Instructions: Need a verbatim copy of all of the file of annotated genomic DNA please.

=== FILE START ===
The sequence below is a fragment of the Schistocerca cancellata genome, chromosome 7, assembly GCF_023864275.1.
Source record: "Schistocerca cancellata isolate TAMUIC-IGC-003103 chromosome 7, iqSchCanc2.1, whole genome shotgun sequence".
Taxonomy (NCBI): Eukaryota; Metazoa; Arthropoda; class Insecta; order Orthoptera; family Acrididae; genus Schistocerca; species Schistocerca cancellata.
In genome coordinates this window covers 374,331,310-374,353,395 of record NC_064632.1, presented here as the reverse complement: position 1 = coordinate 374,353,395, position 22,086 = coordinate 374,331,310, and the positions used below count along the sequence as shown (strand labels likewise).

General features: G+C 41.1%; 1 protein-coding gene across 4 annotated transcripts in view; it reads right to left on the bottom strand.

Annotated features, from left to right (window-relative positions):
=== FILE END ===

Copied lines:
The sequence below is a fragment of the Schistocerca cancellata genome, chromosome 7, assembly GCF_023864275.1.
Source record: "Schistocerca cancellata isolate TAMUIC-IGC-003103 chromosome 7, iqSchCanc2.1, whole genome shotgun sequence".
Taxonomy (NCBI): Eukaryota; Metazoa; Arthropoda; class Insecta; order Orthoptera; family Acrididae; genus Schistocerca; species Schistocerca cancellata.
In genome coordinates this window covers 374,331,310-374,353,395 of record NC_064632.1, presented here as the reverse complement: position 1 = coordinate 374,353,395, position 22,086 = coordinate 374,331,310, and the positions used below count along the sequence as shown (strand labels likewise).

General features: G+C 41.1%; 1 protein-coding gene across 4 annotated transcripts in view; it reads right to left on the bottom strand.

Annotated features, from left to right (window-relative positions):